Class war in Europe

The punitive measures imposed on Cyprus mark a qualitative deepening of the European bourgeoisie’s class war offensive.

Under terms dictated by the troika—the European Union (EU), European Central Bank (ECB) and International Monetary Fund—the €10 billion bank bailout loan is tied to destroying the economic basis of life on the small Mediterranean island. Its major banks are being wound up or heavily restructured, with haircuts of as much as 60 percent on deposits over €100,000, to repay the ECB.

That this is a looting operation by more powerful sections of finance capital is made plain by the leaked draft “memorandum of understanding” between the Cypriot government and the troika.

Marked “sensitive,” it stipulates that Cyprus must implement immediate “structural reforms,” including a hike in the retirement age, the slashing of public-sector jobs, extensive privatisations, and a “roll-out plan” for the exploitation and “market organisation” of the country’s natural energy resources.

It must also establish “a system of wage indexation commensurate” with the “competitiveness of the economy.” Under conditions in which Cyprus’ GDP is forecast to fall by up to 25 percent and unemployment to double in the next two years, this means savage wage cuts.

What accounts for such political criminality on the part of the ruling elite? Its motives were set out by Maria Damanaki, European Commissioner for Greece in an interview with To Vima FM radio as the crisis in Cyprus began to unfold.

“The strategy of the European Commission over the past year and a half or two has been to reduce the labour costs in all European countries in order to improve the competitiveness of European companies over the rivals from Eastern Europe and Asia,” she said.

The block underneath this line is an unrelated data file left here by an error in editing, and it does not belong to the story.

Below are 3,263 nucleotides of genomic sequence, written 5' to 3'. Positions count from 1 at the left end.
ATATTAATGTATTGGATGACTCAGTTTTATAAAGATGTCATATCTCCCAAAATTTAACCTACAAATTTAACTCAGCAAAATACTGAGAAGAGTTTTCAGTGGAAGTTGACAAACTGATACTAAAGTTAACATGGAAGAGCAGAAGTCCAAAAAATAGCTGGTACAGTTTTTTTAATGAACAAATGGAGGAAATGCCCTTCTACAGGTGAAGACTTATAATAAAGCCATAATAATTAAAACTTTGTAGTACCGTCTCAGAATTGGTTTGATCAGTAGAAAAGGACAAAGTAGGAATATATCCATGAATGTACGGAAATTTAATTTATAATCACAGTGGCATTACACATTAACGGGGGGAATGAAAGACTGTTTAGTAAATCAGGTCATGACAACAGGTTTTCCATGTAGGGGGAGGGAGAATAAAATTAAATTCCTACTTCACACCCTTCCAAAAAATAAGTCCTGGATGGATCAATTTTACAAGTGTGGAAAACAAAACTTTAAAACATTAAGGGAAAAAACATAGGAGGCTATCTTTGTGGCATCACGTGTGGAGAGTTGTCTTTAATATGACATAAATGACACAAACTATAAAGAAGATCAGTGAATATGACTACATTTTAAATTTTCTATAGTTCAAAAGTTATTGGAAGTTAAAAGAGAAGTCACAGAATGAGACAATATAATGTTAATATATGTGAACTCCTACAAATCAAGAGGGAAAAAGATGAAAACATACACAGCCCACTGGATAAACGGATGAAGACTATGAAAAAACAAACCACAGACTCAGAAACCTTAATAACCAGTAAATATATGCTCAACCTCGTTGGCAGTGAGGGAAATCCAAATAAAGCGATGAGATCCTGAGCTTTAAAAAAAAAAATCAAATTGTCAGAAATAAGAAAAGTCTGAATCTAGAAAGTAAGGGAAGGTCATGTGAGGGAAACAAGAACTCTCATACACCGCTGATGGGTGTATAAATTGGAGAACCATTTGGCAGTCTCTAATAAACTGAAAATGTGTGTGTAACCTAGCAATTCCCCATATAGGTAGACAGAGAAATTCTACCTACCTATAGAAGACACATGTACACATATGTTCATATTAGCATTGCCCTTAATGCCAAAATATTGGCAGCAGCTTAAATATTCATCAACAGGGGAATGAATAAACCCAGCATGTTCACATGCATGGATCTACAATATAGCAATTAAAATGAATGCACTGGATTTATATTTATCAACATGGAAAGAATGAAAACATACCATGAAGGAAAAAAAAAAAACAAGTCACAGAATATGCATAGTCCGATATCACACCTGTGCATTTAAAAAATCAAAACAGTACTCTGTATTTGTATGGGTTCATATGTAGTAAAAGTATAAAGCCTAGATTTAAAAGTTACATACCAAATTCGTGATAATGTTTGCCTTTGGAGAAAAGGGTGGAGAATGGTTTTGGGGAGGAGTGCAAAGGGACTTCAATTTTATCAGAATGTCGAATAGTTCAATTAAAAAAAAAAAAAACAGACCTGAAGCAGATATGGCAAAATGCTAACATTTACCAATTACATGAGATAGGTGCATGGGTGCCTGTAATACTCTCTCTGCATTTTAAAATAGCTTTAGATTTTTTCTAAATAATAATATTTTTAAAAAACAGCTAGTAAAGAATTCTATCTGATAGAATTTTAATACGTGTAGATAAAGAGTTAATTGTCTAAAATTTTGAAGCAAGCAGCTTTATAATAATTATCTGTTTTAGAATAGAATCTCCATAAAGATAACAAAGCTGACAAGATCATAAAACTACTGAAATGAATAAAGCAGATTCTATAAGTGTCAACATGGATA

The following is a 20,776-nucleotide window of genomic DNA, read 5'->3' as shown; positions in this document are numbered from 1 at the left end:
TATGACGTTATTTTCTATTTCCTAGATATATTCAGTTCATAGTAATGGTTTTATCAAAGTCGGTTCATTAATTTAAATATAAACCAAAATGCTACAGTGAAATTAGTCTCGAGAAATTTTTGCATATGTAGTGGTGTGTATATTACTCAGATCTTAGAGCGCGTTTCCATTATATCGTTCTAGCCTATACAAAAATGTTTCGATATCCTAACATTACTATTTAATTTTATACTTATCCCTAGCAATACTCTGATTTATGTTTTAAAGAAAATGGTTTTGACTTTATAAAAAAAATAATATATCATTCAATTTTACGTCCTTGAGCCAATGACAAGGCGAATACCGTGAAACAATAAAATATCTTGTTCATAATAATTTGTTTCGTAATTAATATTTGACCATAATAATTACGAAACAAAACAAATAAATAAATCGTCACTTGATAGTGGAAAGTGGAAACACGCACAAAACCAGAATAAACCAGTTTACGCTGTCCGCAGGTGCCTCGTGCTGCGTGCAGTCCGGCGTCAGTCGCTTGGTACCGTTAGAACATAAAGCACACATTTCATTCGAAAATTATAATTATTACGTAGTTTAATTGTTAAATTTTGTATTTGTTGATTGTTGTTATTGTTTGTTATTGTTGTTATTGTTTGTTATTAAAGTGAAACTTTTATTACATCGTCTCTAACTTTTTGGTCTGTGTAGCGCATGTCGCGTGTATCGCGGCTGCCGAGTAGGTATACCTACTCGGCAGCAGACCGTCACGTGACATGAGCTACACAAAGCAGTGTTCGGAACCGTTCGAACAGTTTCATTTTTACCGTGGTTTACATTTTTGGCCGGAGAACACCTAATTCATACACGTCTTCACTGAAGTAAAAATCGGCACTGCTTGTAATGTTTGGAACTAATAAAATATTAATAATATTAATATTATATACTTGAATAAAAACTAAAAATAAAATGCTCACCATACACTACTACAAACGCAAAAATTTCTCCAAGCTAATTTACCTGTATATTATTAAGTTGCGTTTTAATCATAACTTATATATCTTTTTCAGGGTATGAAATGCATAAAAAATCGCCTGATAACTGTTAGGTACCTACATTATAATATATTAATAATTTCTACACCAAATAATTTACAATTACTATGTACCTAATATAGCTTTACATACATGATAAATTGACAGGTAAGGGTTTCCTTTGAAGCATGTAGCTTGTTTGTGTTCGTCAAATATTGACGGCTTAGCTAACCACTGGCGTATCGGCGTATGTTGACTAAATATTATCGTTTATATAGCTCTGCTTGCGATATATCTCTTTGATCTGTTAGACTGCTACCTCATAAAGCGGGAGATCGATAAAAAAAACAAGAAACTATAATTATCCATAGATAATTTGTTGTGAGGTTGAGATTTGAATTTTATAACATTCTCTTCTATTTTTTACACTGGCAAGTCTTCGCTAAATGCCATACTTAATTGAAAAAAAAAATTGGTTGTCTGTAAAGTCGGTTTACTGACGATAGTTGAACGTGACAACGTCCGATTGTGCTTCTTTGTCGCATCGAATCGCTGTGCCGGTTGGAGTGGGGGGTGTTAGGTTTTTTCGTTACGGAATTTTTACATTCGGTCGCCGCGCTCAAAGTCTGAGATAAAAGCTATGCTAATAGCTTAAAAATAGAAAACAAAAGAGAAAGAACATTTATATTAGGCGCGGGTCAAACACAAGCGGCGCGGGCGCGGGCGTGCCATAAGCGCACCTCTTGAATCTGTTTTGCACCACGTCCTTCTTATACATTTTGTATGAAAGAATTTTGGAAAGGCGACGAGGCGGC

This basic agenda underlies the socially destructive bailouts that the EU has imposed on Cyprus, Greece and countries throughout Europe. If the EU is willing to devastate entire countries, it is because its basic agenda is to return masses of European workers to poverty, in the name of ensuring the competitiveness of European capital against its international rivals.

The implication of Damanaki’s casual reference to the need to compete against China and Eastern Europe is the return of the European working class to conditions not seen since the 1930s, so as to fatten the profits of the European financial aristocracy.

In China, the official monthly minimum wage varies by province from €60 to €200 a month. But Eastern Europe is not far behind, with the monthly minimum set at €157 in Romania, €159 in Bulgaria, rising to €312 in the Czech Republic and €377 in Poland.

These poverty-level wage rates are the direct outcome of the “shock therapy” carried through in Eastern Europe in the 1990s, following the collapse of the Soviet Union and its satellite states.

Pioneered in East Germany by the Treuhand—the privatisation agency run by handpicked confidantes of Germany’s major corporations and banks—the industrial and social infrastructure of these countries were closed or sold off at fire-sale prices.